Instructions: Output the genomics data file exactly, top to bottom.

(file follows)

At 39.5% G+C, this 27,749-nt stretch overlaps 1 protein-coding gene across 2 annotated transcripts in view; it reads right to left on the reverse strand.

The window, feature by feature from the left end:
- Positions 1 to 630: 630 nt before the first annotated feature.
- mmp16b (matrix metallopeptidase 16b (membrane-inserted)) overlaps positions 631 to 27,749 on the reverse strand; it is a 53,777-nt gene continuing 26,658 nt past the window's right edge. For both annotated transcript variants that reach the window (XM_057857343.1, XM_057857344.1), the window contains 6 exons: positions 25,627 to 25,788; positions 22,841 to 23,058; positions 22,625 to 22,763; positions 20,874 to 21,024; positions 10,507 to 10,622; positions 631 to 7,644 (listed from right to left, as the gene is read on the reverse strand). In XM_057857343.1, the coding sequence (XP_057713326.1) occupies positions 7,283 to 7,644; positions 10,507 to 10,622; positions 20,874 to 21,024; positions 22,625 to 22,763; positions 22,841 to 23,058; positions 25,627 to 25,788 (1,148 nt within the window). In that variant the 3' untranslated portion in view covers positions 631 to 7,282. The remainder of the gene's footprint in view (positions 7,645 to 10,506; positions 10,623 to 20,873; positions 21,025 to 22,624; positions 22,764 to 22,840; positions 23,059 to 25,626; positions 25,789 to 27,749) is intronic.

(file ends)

At 39.5% G+C, this 27,749-nt stretch overlaps 1 protein-coding gene across 2 annotated transcripts in view; it reads right to left on the reverse strand.

The window, feature by feature from the left end:
- Positions 1 to 630: 630 nt before the first annotated feature.
- mmp16b (matrix metallopeptidase 16b (membrane-inserted)) overlaps positions 631 to 27,749 on the reverse strand; it is a 53,777-nt gene continuing 26,658 nt past the window's right edge. For both annotated transcript variants that reach the window (XM_057857343.1, XM_057857344.1), the window contains 6 exons: positions 25,627 to 25,788; positions 22,841 to 23,058; positions 22,625 to 22,763; positions 20,874 to 21,024; positions 10,507 to 10,622; positions 631 to 7,644 (listed from right to left, as the gene is read on the reverse strand). In XM_057857343.1, the coding sequence (XP_057713326.1) occupies positions 7,283 to 7,644; positions 10,507 to 10,622; positions 20,874 to 21,024; positions 22,625 to 22,763; positions 22,841 to 23,058; positions 25,627 to 25,788 (1,148 nt within the window). In that variant the 3' untranslated portion in view covers positions 631 to 7,282. The remainder of the gene's footprint in view (positions 7,645 to 10,506; positions 10,623 to 20,873; positions 21,025 to 22,624; positions 22,764 to 22,840; positions 23,059 to 25,626; positions 25,789 to 27,749) is intronic.